Because we are all like the Pharisees and the Scribes at some point. We all have “traditions of the elders” that we want to wield around as self righteous weapons. And we have other traditions and doctrines that we want to ignore. We are quick to point out the instances where the people of whom we aren’t so fond have seemed to miss the mark. And we want to rationalize our own failings away in a vague haze of God’s mercy and love.
And so Jesus calls them hypocrites.
He calls us hypocrites.
And he tries to get us to look at things from another perspective. Instead of worrying so much about particular rules, human doctrines, or dare I say it, passages of scripture, he invites us to consider the effects our actions have on others and on ourselves.
Are our hands being defiled with acts of hatred, violence, and depravity?
Or are our hands cleansed by acts of love and compassion?
The other passage we read today was from the Book of James. And he doesn’t really talk about defiled hands at all. But he does share Jesus’ disdain for our hypocrisy. We are to “be not hearers who forget but doers who act—they will be blessed in their doing.”
Which means we aren’t supposed to just listen to the traditions of the elders, say “isn’t that nice” and then go back to what we were doing before we heard the good news.
We are supposed to live out our faith in our actions.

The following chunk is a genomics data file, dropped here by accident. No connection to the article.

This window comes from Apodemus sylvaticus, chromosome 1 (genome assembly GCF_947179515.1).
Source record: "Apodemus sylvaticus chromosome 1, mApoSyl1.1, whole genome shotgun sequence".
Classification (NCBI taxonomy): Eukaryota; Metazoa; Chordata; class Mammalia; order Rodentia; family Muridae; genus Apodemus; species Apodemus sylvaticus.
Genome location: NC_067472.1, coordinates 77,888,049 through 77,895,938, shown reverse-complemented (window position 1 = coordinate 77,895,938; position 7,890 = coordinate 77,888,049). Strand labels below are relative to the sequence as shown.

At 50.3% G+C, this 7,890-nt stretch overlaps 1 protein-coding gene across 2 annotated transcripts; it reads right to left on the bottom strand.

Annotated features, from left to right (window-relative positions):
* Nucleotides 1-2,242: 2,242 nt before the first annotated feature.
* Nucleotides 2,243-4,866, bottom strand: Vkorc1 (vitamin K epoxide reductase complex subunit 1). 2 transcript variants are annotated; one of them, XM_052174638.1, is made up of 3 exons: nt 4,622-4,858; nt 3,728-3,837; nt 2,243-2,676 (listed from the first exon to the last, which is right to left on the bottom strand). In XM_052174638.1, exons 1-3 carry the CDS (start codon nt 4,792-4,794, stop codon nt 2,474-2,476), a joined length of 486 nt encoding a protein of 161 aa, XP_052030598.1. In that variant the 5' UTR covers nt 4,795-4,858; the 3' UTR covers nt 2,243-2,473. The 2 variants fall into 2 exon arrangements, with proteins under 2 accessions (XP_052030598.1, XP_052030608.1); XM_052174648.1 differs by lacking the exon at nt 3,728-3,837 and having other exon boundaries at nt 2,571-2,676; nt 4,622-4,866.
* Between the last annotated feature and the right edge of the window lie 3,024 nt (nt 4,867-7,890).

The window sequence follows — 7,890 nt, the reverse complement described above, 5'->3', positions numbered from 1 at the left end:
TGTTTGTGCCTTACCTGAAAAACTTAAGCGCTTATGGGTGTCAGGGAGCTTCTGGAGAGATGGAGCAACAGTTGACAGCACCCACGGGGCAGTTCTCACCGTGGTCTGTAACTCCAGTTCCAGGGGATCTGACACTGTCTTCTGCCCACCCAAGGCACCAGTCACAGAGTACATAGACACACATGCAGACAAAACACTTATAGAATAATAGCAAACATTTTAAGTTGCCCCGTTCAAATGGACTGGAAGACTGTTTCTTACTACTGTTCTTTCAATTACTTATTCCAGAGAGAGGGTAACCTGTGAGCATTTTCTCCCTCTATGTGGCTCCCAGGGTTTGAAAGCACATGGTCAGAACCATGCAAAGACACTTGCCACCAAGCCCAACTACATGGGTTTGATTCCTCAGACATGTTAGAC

Which is not the same as saying we are to earn our faith with our actions. We don’t earn our faith because we do good deeds. Instead, our faith is the gift of God, and our lives are the response. Listen to how James describes it:
Every generous act of giving, with every perfect gift, is from above, coming down from the Father of lights, with whom there is no variation or shadow due to change. In fulfillment of his own purpose he gave us birth by the word of truth, so that we would become a kind of first fruits of his creatures.
That language of “first fruits” indicates an offering. As the harvest is collected, a choice portion of the harvest is brought to the temple and offered to the divine. This was a practice among the Hebrew people. But it was prevalent in other middle eastern cultures as well.
In this passage, however, God offers us as first fruits. We are the gift that is shared, signifying abundance and provision.
So James’ instructions to us are less about earning our way into any good graces with God. Instead they are more about calling us to live in ways that reflect God’s love for the world. Because God has already offered us as gifts to the world God created and loves.
How might that change things for you? I’m guessing that most of us haven’t considered being the first fruits, being the offering, before.
I suspect many of us try to do the right things because we know we “should” or because we harbor some deep seated fear that “God will only like us when….”
And when our actions are based from that place of scarcity and fear, they are exhausting, and they don’t bring us life.
But what if we approached the way we serve God as James suggests? What if we first saw our lives as gifts and then became “doers” of the word in response to that? What if we saw ourselves as God’s offering to a world that needs to know of God’s love?
I invite you to consider how you might want to live as God’s first fruits, as God’s offering to the world.
Maybe joining a House Church next week is a way to live that out in community. Or perhaps you want to volunteer at Grace Jordan. Or attend Sunday School.
I don’t know what it is for you. But what you do with your hands can show the world things about your own heart, and more importantly, about the very heart of God.